The International Research Institute for Climate and Society just posted the second interview in its series about the East Africa drought. Remote sensing guru Pietro Ceccato discusses the importance of using data and images from satellites to monitor conditions in the region, especially in areas where ground-level information is poor or nonexistent:
“…in countries like Somalia, the field measurements are [scarce] and we don’t have a large picture of where there are problems of drought…satellites allow us at high spatial resolution–we can monitor vegetation at 250-meter resolution— to pinpoint exactly which region is under stress of drought. Using satellites from NASA, we’ve seen that since November 2010 there’s been a huge deficit in vegetation in Somalia.”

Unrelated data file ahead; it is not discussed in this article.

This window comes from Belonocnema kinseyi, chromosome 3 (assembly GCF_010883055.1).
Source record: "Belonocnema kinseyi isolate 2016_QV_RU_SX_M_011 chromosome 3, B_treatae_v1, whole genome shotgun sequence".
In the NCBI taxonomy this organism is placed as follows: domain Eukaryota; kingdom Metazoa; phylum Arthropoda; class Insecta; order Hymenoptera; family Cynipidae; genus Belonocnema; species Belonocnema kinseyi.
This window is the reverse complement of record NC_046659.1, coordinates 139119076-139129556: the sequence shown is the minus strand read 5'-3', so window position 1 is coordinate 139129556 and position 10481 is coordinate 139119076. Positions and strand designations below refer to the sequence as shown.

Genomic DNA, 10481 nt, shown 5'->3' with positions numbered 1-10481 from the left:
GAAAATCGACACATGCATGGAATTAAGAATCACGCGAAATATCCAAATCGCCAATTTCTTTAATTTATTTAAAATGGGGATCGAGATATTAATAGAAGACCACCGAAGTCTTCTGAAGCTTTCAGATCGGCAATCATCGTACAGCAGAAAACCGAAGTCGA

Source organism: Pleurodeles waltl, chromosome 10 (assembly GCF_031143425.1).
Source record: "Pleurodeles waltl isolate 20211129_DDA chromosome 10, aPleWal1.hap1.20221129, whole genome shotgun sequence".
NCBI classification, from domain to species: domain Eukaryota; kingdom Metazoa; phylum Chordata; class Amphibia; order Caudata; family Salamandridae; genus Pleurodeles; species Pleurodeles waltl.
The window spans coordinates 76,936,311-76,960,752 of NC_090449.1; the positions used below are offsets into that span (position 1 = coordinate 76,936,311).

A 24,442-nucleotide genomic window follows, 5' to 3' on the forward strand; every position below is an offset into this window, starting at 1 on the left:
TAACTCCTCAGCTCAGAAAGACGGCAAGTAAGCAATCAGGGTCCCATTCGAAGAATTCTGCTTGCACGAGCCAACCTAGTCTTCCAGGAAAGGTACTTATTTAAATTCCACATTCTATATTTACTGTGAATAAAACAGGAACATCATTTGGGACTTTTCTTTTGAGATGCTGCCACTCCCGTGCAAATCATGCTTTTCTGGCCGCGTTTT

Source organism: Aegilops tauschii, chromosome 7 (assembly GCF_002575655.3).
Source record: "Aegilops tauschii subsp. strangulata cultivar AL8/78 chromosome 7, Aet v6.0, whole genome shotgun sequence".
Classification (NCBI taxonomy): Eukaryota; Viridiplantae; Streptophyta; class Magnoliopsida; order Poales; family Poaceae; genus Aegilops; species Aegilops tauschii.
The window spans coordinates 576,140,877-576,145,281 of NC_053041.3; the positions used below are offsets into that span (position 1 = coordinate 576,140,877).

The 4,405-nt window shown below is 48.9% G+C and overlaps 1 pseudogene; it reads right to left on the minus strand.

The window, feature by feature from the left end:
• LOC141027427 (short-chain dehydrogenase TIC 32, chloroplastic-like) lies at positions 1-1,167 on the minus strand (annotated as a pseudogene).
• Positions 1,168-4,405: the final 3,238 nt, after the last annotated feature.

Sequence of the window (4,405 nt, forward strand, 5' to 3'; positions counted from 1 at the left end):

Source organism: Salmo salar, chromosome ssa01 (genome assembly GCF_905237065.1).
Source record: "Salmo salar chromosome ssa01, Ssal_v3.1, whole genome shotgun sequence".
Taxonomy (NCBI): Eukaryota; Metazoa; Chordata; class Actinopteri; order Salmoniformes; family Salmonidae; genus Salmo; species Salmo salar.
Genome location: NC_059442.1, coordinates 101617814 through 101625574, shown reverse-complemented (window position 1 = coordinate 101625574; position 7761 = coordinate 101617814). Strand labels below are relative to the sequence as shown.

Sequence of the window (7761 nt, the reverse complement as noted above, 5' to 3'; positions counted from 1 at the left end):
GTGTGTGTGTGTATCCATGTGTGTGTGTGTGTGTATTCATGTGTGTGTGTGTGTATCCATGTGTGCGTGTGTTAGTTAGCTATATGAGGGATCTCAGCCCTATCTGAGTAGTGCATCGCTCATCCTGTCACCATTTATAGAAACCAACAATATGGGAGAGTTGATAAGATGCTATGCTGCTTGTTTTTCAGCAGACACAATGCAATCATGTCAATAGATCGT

In the first interview of the series, climate scientist Brad Lyon gave an overview of the climate conditions leading up to the 2010-11 drought. He said a chance of La Niña forming later in the year could have devastating consequences for a region already plagued by widespread famine.